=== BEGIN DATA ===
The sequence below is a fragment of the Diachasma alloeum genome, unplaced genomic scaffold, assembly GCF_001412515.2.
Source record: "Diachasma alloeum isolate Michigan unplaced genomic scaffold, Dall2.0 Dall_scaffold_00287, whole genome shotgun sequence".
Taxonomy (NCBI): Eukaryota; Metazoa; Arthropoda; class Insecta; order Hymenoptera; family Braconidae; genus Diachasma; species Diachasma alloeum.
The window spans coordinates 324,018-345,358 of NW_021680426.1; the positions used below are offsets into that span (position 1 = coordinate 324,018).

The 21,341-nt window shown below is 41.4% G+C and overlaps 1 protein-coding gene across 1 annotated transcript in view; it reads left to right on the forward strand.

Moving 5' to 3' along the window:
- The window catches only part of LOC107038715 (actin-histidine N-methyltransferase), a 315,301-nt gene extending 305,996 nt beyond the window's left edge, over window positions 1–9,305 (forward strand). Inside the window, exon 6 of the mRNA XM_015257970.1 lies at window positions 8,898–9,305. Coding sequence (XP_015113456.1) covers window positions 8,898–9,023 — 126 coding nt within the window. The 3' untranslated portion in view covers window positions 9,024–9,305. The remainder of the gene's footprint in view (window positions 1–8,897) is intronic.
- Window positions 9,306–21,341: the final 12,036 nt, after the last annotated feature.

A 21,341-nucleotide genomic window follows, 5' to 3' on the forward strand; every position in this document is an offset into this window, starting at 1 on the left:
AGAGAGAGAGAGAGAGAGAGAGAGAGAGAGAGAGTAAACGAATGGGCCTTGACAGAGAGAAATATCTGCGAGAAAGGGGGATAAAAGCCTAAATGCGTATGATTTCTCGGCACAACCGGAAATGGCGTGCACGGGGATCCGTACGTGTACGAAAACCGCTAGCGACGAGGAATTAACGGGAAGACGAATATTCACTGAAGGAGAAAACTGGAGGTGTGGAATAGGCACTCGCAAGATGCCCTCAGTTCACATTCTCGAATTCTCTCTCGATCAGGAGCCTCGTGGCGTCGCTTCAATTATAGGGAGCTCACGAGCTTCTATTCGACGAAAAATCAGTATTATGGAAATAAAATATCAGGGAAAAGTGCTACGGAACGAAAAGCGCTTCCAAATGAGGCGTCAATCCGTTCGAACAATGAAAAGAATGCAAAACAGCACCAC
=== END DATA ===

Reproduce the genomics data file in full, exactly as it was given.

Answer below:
The sequence below is a fragment of the Diachasma alloeum genome, unplaced genomic scaffold, assembly GCF_001412515.2.
Source record: "Diachasma alloeum isolate Michigan unplaced genomic scaffold, Dall2.0 Dall_scaffold_00287, whole genome shotgun sequence".
Taxonomy (NCBI): Eukaryota; Metazoa; Arthropoda; class Insecta; order Hymenoptera; family Braconidae; genus Diachasma; species Diachasma alloeum.
The window spans coordinates 324,018-345,358 of NW_021680426.1; the positions used below are offsets into that span (position 1 = coordinate 324,018).

The 21,341-nt window shown below is 41.4% G+C and overlaps 1 protein-coding gene across 1 annotated transcript in view; it reads left to right on the forward strand.

Moving 5' to 3' along the window:
- The window catches only part of LOC107038715 (actin-histidine N-methyltransferase), a 315,301-nt gene extending 305,996 nt beyond the window's left edge, over window positions 1–9,305 (forward strand). Inside the window, exon 6 of the mRNA XM_015257970.1 lies at window positions 8,898–9,305. Coding sequence (XP_015113456.1) covers window positions 8,898–9,023 — 126 coding nt within the window. The 3' untranslated portion in view covers window positions 9,024–9,305. The remainder of the gene's footprint in view (window positions 1–8,897) is intronic.
- Window positions 9,306–21,341: the final 12,036 nt, after the last annotated feature.

A 21,341-nucleotide genomic window follows, 5' to 3' on the forward strand; every position in this document is an offset into this window, starting at 1 on the left:
AGAGAGAGAGAGAGAGAGAGAGAGAGAGAGAGAGTAAACGAATGGGCCTTGACAGAGAGAAATATCTGCGAGAAAGGGGGATAAAAGCCTAAATGCGTATGATTTCTCGGCACAACCGGAAATGGCGTGCACGGGGATCCGTACGTGTACGAAAACCGCTAGCGACGAGGAATTAACGGGAAGACGAATATTCACTGAAGGAGAAAACTGGAGGTGTGGAATAGGCACTCGCAAGATGCCCTCAGTTCACATTCTCGAATTCTCTCTCGATCAGGAGCCTCGTGGCGTCGCTTCAATTATAGGGAGCTCACGAGCTTCTATTCGACGAAAAATCAGTATTATGGAAATAAAATATCAGGGAAAAGTGCTACGGAACGAAAAGCGCTTCCAAATGAGGCGTCAATCCGTTCGAACAATGAAAAGAATGCAAAACAGCACCAC